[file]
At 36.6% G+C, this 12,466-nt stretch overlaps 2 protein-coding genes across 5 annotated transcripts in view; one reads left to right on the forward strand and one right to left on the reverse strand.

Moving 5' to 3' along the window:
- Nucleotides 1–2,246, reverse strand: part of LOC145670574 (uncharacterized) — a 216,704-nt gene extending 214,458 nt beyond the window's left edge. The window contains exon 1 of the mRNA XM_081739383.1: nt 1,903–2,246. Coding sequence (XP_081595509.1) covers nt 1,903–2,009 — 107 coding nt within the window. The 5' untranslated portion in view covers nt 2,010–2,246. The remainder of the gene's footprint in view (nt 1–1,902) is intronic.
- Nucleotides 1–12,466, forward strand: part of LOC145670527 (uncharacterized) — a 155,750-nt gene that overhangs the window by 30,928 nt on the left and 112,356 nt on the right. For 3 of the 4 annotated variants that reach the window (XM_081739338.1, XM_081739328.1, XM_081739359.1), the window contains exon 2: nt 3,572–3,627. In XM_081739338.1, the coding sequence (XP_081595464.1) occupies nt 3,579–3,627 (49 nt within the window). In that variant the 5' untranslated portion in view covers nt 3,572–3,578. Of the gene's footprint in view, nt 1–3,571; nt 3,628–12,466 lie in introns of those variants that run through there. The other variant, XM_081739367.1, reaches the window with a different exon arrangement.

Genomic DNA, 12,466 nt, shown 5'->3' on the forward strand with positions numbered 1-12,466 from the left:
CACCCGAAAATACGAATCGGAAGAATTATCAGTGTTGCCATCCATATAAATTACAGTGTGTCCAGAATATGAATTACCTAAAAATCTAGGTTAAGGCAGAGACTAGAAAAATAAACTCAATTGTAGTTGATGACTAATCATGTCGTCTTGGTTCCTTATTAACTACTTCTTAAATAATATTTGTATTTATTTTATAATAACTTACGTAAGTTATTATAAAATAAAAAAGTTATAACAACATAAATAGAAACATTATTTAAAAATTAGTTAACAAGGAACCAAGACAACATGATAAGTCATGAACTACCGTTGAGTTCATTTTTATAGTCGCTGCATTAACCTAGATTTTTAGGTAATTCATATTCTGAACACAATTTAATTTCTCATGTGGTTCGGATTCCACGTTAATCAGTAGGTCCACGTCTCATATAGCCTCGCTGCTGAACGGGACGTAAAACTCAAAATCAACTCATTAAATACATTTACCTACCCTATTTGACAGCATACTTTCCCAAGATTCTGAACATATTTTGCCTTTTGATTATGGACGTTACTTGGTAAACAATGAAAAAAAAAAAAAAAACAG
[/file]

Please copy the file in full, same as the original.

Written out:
At 36.6% G+C, this 12,466-nt stretch overlaps 2 protein-coding genes across 5 annotated transcripts in view; one reads left to right on the forward strand and one right to left on the reverse strand.

Moving 5' to 3' along the window:
- Nucleotides 1–2,246, reverse strand: part of LOC145670574 (uncharacterized) — a 216,704-nt gene extending 214,458 nt beyond the window's left edge. The window contains exon 1 of the mRNA XM_081739383.1: nt 1,903–2,246. Coding sequence (XP_081595509.1) covers nt 1,903–2,009 — 107 coding nt within the window. The 5' untranslated portion in view covers nt 2,010–2,246. The remainder of the gene's footprint in view (nt 1–1,902) is intronic.
- Nucleotides 1–12,466, forward strand: part of LOC145670527 (uncharacterized) — a 155,750-nt gene that overhangs the window by 30,928 nt on the left and 112,356 nt on the right. For 3 of the 4 annotated variants that reach the window (XM_081739338.1, XM_081739328.1, XM_081739359.1), the window contains exon 2: nt 3,572–3,627. In XM_081739338.1, the coding sequence (XP_081595464.1) occupies nt 3,579–3,627 (49 nt within the window). In that variant the 5' untranslated portion in view covers nt 3,572–3,578. Of the gene's footprint in view, nt 1–3,571; nt 3,628–12,466 lie in introns of those variants that run through there. The other variant, XM_081739367.1, reaches the window with a different exon arrangement.

Genomic DNA, 12,466 nt, shown 5'->3' on the forward strand with positions numbered 1-12,466 from the left:
CACCCGAAAATACGAATCGGAAGAATTATCAGTGTTGCCATCCATATAAATTACAGTGTGTCCAGAATATGAATTACCTAAAAATCTAGGTTAAGGCAGAGACTAGAAAAATAAACTCAATTGTAGTTGATGACTAATCATGTCGTCTTGGTTCCTTATTAACTACTTCTTAAATAATATTTGTATTTATTTTATAATAACTTACGTAAGTTATTATAAAATAAAAAAGTTATAACAACATAAATAGAAACATTATTTAAAAATTAGTTAACAAGGAACCAAGACAACATGATAAGTCATGAACTACCGTTGAGTTCATTTTTATAGTCGCTGCATTAACCTAGATTTTTAGGTAATTCATATTCTGAACACAATTTAATTTCTCATGTGGTTCGGATTCCACGTTAATCAGTAGGTCCACGTCTCATATAGCCTCGCTGCTGAACGGGACGTAAAACTCAAAATCAACTCATTAAATACATTTACCTACCCTATTTGACAGCATACTTTCCCAAGATTCTGAACATATTTTGCCTTTTGATTATGGACGTTACTTGGTAAACAATGAAAAAAAAAAAAAAAACAG